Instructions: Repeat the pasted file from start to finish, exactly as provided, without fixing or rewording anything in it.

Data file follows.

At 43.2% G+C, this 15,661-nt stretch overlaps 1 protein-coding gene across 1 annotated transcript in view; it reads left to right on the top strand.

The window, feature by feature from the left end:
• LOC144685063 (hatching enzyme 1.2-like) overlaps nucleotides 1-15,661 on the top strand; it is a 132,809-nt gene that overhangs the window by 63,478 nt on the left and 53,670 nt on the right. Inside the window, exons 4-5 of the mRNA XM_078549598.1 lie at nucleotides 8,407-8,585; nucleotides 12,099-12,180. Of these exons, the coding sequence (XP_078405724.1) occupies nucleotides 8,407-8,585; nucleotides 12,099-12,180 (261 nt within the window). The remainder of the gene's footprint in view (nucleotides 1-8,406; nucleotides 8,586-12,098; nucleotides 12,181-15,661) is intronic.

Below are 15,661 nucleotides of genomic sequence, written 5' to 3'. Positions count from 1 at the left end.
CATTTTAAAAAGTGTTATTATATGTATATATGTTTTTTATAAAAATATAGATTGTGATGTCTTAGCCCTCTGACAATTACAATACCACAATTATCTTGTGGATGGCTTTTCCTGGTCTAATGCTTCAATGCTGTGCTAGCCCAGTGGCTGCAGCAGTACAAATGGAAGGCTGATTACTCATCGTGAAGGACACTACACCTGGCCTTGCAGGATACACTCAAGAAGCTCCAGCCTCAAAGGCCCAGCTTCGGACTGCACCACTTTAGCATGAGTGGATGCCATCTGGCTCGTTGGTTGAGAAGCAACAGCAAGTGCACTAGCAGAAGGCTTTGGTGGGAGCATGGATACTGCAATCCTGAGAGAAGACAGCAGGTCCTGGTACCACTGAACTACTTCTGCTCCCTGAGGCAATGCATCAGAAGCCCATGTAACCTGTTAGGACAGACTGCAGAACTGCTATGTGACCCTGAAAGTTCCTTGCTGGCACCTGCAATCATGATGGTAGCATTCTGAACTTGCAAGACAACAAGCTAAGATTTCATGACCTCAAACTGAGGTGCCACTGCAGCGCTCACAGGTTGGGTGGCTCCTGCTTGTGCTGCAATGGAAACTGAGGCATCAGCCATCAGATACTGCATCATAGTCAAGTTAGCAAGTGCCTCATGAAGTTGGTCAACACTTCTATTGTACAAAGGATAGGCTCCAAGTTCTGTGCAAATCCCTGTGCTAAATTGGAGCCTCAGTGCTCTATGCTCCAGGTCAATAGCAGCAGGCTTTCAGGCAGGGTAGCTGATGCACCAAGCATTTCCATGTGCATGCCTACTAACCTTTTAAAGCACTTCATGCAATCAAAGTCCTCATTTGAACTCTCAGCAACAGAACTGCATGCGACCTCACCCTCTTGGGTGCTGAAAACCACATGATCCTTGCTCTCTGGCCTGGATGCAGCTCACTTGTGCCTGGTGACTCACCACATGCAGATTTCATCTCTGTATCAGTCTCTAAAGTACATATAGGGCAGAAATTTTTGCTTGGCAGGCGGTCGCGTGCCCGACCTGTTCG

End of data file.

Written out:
At 43.2% G+C, this 15,661-nt stretch overlaps 1 protein-coding gene across 1 annotated transcript in view; it reads left to right on the top strand.

The window, feature by feature from the left end:
• LOC144685063 (hatching enzyme 1.2-like) overlaps nucleotides 1-15,661 on the top strand; it is a 132,809-nt gene that overhangs the window by 63,478 nt on the left and 53,670 nt on the right. Inside the window, exons 4-5 of the mRNA XM_078549598.1 lie at nucleotides 8,407-8,585; nucleotides 12,099-12,180. Of these exons, the coding sequence (XP_078405724.1) occupies nucleotides 8,407-8,585; nucleotides 12,099-12,180 (261 nt within the window). The remainder of the gene's footprint in view (nucleotides 1-8,406; nucleotides 8,586-12,098; nucleotides 12,181-15,661) is intronic.

Below are 15,661 nucleotides of genomic sequence, written 5' to 3'. Positions count from 1 at the left end.
CATTTTAAAAAGTGTTATTATATGTATATATGTTTTTTATAAAAATATAGATTGTGATGTCTTAGCCCTCTGACAATTACAATACCACAATTATCTTGTGGATGGCTTTTCCTGGTCTAATGCTTCAATGCTGTGCTAGCCCAGTGGCTGCAGCAGTACAAATGGAAGGCTGATTACTCATCGTGAAGGACACTACACCTGGCCTTGCAGGATACACTCAAGAAGCTCCAGCCTCAAAGGCCCAGCTTCGGACTGCACCACTTTAGCATGAGTGGATGCCATCTGGCTCGTTGGTTGAGAAGCAACAGCAAGTGCACTAGCAGAAGGCTTTGGTGGGAGCATGGATACTGCAATCCTGAGAGAAGACAGCAGGTCCTGGTACCACTGAACTACTTCTGCTCCCTGAGGCAATGCATCAGAAGCCCATGTAACCTGTTAGGACAGACTGCAGAACTGCTATGTGACCCTGAAAGTTCCTTGCTGGCACCTGCAATCATGATGGTAGCATTCTGAACTTGCAAGACAACAAGCTAAGATTTCATGACCTCAAACTGAGGTGCCACTGCAGCGCTCACAGGTTGGGTGGCTCCTGCTTGTGCTGCAATGGAAACTGAGGCATCAGCCATCAGATACTGCATCATAGTCAAGTTAGCAAGTGCCTCATGAAGTTGGTCAACACTTCTATTGTACAAAGGATAGGCTCCAAGTTCTGTGCAAATCCCTGTGCTAAATTGGAGCCTCAGTGCTCTATGCTCCAGGTCAATAGCAGCAGGCTTTCAGGCAGGGTAGCTGATGCACCAAGCATTTCCATGTGCATGCCTACTAACCTTTTAAAGCACTTCATGCAATCAAAGTCCTCATTTGAACTCTCAGCAACAGAACTGCATGCGACCTCACCCTCTTGGGTGCTGAAAACCACATGATCCTTGCTCTCTGGCCTGGATGCAGCTCACTTGTGCCTGGTGACTCACCACATGCAGATTTCATCTCTGTATCAGTCTCTAAAGTACATATAGGGCAGAAATTTTTGCTTGGCAGGCGGTCGCGTGCCCGACCTGTTCG